I remember the day you made Connecticut College one of the first places to be test optional and I think it was 1993. And I did see that as a courageous move because it showed me that you can switch course, the policy no longer made sense to you. And even though you were on the College Board board and you were someone who saw value in testing, you also had the confidence to say, "This policy at this college in this moment can change."

But I think a lot of us end up as admission officers and then with a degree of serendipity. I don't know that many people as when they're growing up or certainly even when they're in college say like, "I'm going to do this as my career." And that's one of my goals as I move into what I feel like the final act of Lee as a dean, is to continue to champion college admission and dean in particular as an important job. College is a transformational pivot point in so many people's lives and telling that story to the next generation feels like such an exciting job to have had.

Lee Coffin:No, of course it does. The transcript still counts. There are courses and grades from however many terms, semesters, years were remote. So as we move into this evaluation space, we now have a couple of classes and a couple of academic years, we're all are part of the learning environment. Could have been done virtually and a recommendation from a teacher who navigated this space with a class is valuable. Especially for the current crop of applicants who were juniors during the big surge last year.

11th grade is foundational as it sets up senior year and it sets up the transition to a college curriculum. So a teacher who still has the perspective of, here's how she learned, here are the papers she submitted. These are the questions we asked even with the caveat that this was on the Zoom and not an in-person conversation. But I think there's also qualities emerging around adaptability and resilience and focus and determination. And our campuses at the college side are still scrambled as well as we move through our latest surge and we've gone back to remote on many campuses.

If it's evaluative, the alum or the interviewer will file a report saying, "This is the person I met." And I think learning how to represent yourself verbally with someone who does not know you is an important life skill. You're going to have job interviews, you're going to move through life in lots of moments where people make impressions. You make an impression on another person, and that person will use that impression to make a decision. Same thing.

Laurel Beason has covered the journey from journalism to technical writing, and everything in between. If you are new to the field and would like to find out how you can move forward with the "think-forward" mindset, then tune in. In this episode, we chat about:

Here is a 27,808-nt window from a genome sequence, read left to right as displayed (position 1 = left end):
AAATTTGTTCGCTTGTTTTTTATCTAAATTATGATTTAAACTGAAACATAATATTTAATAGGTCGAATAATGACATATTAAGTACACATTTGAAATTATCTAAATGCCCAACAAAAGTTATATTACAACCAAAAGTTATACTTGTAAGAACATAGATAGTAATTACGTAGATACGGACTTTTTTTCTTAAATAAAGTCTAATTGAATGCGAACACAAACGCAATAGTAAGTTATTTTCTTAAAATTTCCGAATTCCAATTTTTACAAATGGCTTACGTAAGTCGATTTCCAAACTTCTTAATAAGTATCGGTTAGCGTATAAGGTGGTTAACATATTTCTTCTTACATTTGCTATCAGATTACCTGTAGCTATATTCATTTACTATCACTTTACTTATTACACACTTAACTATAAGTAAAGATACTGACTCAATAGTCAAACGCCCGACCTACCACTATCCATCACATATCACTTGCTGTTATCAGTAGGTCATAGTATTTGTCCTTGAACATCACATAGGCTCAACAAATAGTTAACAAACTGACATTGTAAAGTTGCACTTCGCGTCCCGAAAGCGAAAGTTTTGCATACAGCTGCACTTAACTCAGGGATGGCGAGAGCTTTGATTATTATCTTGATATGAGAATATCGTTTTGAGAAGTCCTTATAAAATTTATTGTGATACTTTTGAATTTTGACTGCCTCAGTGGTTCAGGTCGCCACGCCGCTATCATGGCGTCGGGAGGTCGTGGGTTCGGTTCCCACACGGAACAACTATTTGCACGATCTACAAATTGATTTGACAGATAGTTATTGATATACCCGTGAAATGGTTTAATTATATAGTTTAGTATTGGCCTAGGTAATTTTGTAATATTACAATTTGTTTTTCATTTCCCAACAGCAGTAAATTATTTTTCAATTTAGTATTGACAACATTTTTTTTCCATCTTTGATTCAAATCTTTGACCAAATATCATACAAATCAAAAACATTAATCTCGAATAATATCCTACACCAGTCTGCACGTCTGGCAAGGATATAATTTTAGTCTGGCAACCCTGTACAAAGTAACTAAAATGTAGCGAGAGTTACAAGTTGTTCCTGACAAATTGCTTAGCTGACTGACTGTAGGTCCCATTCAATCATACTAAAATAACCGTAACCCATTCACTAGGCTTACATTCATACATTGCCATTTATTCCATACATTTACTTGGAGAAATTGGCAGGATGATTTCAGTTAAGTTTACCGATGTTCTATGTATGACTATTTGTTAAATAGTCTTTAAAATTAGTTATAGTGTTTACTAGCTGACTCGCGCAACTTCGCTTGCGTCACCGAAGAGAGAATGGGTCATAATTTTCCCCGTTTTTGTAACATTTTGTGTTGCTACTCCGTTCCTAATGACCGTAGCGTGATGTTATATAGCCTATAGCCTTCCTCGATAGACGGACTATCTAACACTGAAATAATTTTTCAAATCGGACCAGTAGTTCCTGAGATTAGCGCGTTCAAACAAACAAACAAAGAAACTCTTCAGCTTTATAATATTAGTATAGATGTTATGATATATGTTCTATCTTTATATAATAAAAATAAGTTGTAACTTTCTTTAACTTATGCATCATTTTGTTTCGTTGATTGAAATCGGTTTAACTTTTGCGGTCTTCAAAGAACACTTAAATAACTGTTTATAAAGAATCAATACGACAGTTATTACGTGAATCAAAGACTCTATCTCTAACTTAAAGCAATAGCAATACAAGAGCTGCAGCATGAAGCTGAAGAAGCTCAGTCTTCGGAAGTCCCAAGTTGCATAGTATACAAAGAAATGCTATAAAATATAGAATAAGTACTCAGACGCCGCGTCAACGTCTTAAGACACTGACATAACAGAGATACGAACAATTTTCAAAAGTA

Note: This transcript is AI-generated. Please ignore typos or text that may appear confusing. The transcript has been edited for general accuracy.Zohra Mubeena-Mutabanna 0:08 Hello, listeners. If you are curious about technical communications, then this podcast is for you. In each episode, I will interview a guest who will share their unique journey. This is inside tech comm with Zohra Mutabanna Let's get started. I'm honored to welcome today's guest, Laurel Beason. Hi, Laurel, how are you?Laurel Beason 0:33 Hi Zohra. I'm good. Glad to be here today. Yes. I'm Laurel Beason and I started my career as a newspaper reporter, way back in the late 80s, and got into technical writing in the mid-90s. Here in Dallas, when it was really a Boomtown for technical writers. I had been in grad school learning how to teach English, and I thought I would teach writing at the college level. But when I came to Dallas, my fiance, was a tech writer and knew a lot of tech writers. And there were so many opportunities for tech writers. My first job was as a technical trainer, but then I quickly realized I'd rather do the writing than the training. So I've been doing it doing technical writing ever since you're a veteran. Yeah,Zohra Mubeena-Mutabanna 1:23 you would have invaluable advice for anybody that is looking into this field, I suppose. So you started your career as a newspaper reporter. What I would like to know is, as you transitioned from being in the field of journalism, over to technical writing, what was that? Like? What are the transferable skills that you could kind of capitalized on? Just share a little bit about that with us?Laurel Beason 1:52 Yeah, I've often thought that the background in journalism was really a great preparation for technical writing. I've often looked back and just been really thankful that I had that training and those experiences early in my career as a writer, two main things. One thing that comes to mind as a benefit of that training is the ability to ask questions, and to not be afraid to ask questions, and to ask that so-called dumb question. And to ask questions with the audience in mind, to ask questions, knowing I have to leave this interview, or this city council meeting, or school board meeting, or whatever it is, with all the information I have, I have to then turn around and write something for an audience. So that was really great training. And I often think that prepared me for all kinds of intimidating conversations with engineers, people who know more than I do, but I have to ask questions to, to draw that out.Zohra Mubeena-Mutabanna 2:53 I couldn't agree more with that. Interestingly, I also kind of come from a journalism background. And I did not work as a journalist, but I worked for a media company, and what you shared with me the ability to ask questions, and knowing your audience, it's half your job as a technical writer. And if one doesn't have that skill, or is intimidated to ask questions, as a technical writer, wouldn't you agree that that's something that you would want to cultivate and focus on? Because your job depends on it?Laurel Beason 3:28 Yes, yeah, I think that's a great thing that we're talking about because people think about technical writing, sometimes as writing. And of course, it is a job that involves writing. But yes, information development skills are a huge part of it. In fact, I've often heard writers say that they'd rather be writing than doing all of the many, many other things that we have to do as writers. But the research, which is what we're talking about, right, interviewing and so on, information gathering, yes, the fun part two,Zohra Mubeena-Mutabanna 3:58 I sometimes also feel like I'm getting to know the psychology of the person. And when I approach them with those questions, I'm trying to keep that psychology in mind. What do you think about that?Laurel Beason 4:08 Yeah, I think when you're talking about psychology, are you talking about the psychology of the person you're interviewing?Zohra Mubeena-Mutabanna 4:15 Yes, yes. So yeah. Like when you're talking to engineers, some engineers are very forthcoming with information. So you may not go as prepared because you know, you're going to get that while another engineer may not be forthcoming. So you kind of get to know the person, as well as your grooming your skill to ask the questions.Laurel Beason 4:35 Right. Yeah. And that was part of the journalism training, too. How do you establish rapport with the person you're interviewing? How do you walk in cold, you have an appointment, but you're walking in cold in terms of bombarding this person with a bunch of questions. You don't want it to feel that way to them that they're being bombarded. You want them to feel that you're friendly and A nice person to talk to, and that by talking to you, they're achieving a goal to Yeah, they have a goal of sharing this information with the public, or the readers of the Help site or the technical manual. And so you're helping them achieve a goal. So yeah, I agree that psychology is a good word for it. Yes, yeah. The other thing I want to mention about journalism is that it also gave me the experience of having to write on demand having to write in any situation to write quickly, to right off the top of my head. I think, when I was in school, when I was in college, as an undergrad, I'd like to spend a lot of time thinking about what I was going to write and planning what I was going to write, and perfecting what I was going to write. But in journalism, there's no time you go to a city council meeting. And on the way, I remember this many times, on the way from the city council meeting to my office, maybe a 10-minute drive, I had to outline the story in my head and think about the key points and, and then write that, the minute I got back to my computer. So I'm sharing that because I just think that's so important for technical writers too. We can strive for perfection, we have to strive for getting things done on time. And it's a different approach to writing. That's part of the fun to working under a deadline and trying to make it clear and well structured, but getting it done. I want to dig deeper because this isZohra Mubeena-Mutabanna 6:45 I think I haven't focused on it as much writing on demand. Because, again, coming back to my process that I kind of tried to follow. As a journalist, you are not part of a development lifecycle or software development lifecycle. So you really have to be thinking on your feet. I want to understand from you when you say writing on demand in the field of technical communications, how does that apply? And how does one, if you do not come from a journalism background? How does one work on that? I do see a parallel that you do. And even if you're working in a process, you're thinking on your feet, you're kind of coming up with an outline of what this content or this article is going to be like. So I do see the parallel. It's a very intriguing, I think value add, and I want you to share more, and kind of the whole thinking process. It really is intriguing to me.Laurel Beason 7:41 Okay. Yeah, this is great, because this is going to be creating the meaning as we talk here because it's not something I've thought about in terms of how would somebody develop that skill, but I know it's a skill writers need. Writers need to be able to think ahead to the writing, as they're asking the questions. And they need to, you know, think forward to the next conversation as they're writing to writing something and you're thinking ahead to the follow-up questions, you need to go ask someone else to fill in the gaps. So it's all about thinking about your audience, all the time. All of these different facets of our job are tied together. There's not a discrete-time when you're gathering information, and then that ends and you start writing. Right? It's all right, flow. But you're writing on demand is what you asked about. I think it's a mindset that we develop when we write every day. It's a mindset of plowing through the writing, I'm going to write what I think the message is. And as I'm writing it, I'm aware that this is not the final draft, it will get better as it goes along. But I have to write something. Deadline pressure is always there. Especially now, I think when I started working as a technical writer, we were working on waterfall projects. And we did have time to write. But now, all of us are working in a much faster pace. Even if our companies don't use the word agile. We're writing the fast pace we on my job now. And in my previous job, we could write something today and click a button to publish it. So the public could read it, the users of our help site could read it the same day. So that's what I mean by writing. Yes, giving up those ideas of perfection. Writing what you know, writing it as well as you can, knowing it's not the final draft. You'll tweak it as long as you can, but then you will let it go because it's clear enough.Zohra Mubeena-Mutabanna 9:56 I'm taking my notes as you speak, because what you touched upon I think what you said made complete sense to me, as you were kind of giving me an insight into what on-demand writing to you looks like. I'm thinking, yeah, right, I do that. And probably most technical writers do the fact that you're writing iteratively. And you want to give up your ideas of perfection. That's what you said. And that makes complete sense that your article can never be perfect. And you have to be accepting of that. But at the same time, your audience, if you have your audience analysis, done to some extent, then you know what kind of Article you're going to be writing. And you keep that front and center. And then based on that you write your article and you ask your questions, you have defined a scope is what I'm trying to say. And within that scope, you can do your on-demand, because you have sort of a certain set of parameters to guide you. Because if you go in without any of that, then you're going to be all over the place. So you do want to think so as you said, you're thinking about what my writing is going to look like what my structure is going to be, that allows you to write on demand, but you have in your head started planning for it ahead of time. And your questions guide you. What do you think about how I paraphrase that?Laurel Beason 11:17 Yeah, I think that's good. And that will help people to think about how they can either acquire those skills or hone those skills. The planning is so important understanding, not planning in the sense of having a detailed outline and pages and pages of pages of doc plan. But planning in the sense of, as you said, understanding the audience understanding the purpose of this document I'm writing, understand the need of the audience understand the need of the project team I'm working on, so that I'm working very efficiently. I'm guided by that understanding of the purpose, I'm asking questions with that in mind, and then creating what I think people need. And that's partly the training. As a journalist, probably most people have heard about the inverted pyramid style, and the five W's and the H and these things we've all heard about journalism, there are certain principles and structures that people learn when they go through journalism training. But we go through that too. And as technical writers, right, whether we have formal training, or we learn on the job, we know there are some there are topic types. For example, there are ways that we do things. There's a style guide that tells us this is the way that we do things. So not saying it's formulaic, because you're thinking on your feet all the time, right. But those structures, those best practices, I think, are so important to learn and to adhere to. Because that's what enables us to do this hard thinking, this complex thinking and to think on our feet and, and write things make senseZohra Mubeena-Mutabanna 13:05 that, of course, I would completely agree with you on that. You touched upon the inverted pyramid. I mean, as a writer, I know what you're alluding to, but for our audience, in your words, however you think of it. Can you talk a little bit about that?Laurel Beason 13:23 Yeah. for journalists, it's one of the first things you learn in journalism school is that if you think about information is a pyramid with the most important information comes first in the news article, and all of the most important information comes first. And as you continue writing the article, you go down to the nice to know but not necessary to know information. So that if needed, if the article is too long, it could be chopped from the bottom and still retain the essential content. So I was just giving that as an example of something. A newspaper reporter learns and uses. I always put the most important information first because somebody the editor might chop my article from the bottom. You know, in technical writing, it's things like you know, when I was teaching technical writing for a while, it was things like teaching them to structure procedures with numbered steps, and have one task per step and begin that step with a verb and use subject, verb order, sentence structure. those rules make it sound formulaic. But journalism is not formulaic. It's very challenging writing and work. And technical writing is not formulaic, either, right? complex, but I think the low structures those habits are Best practices, just like the planning, lik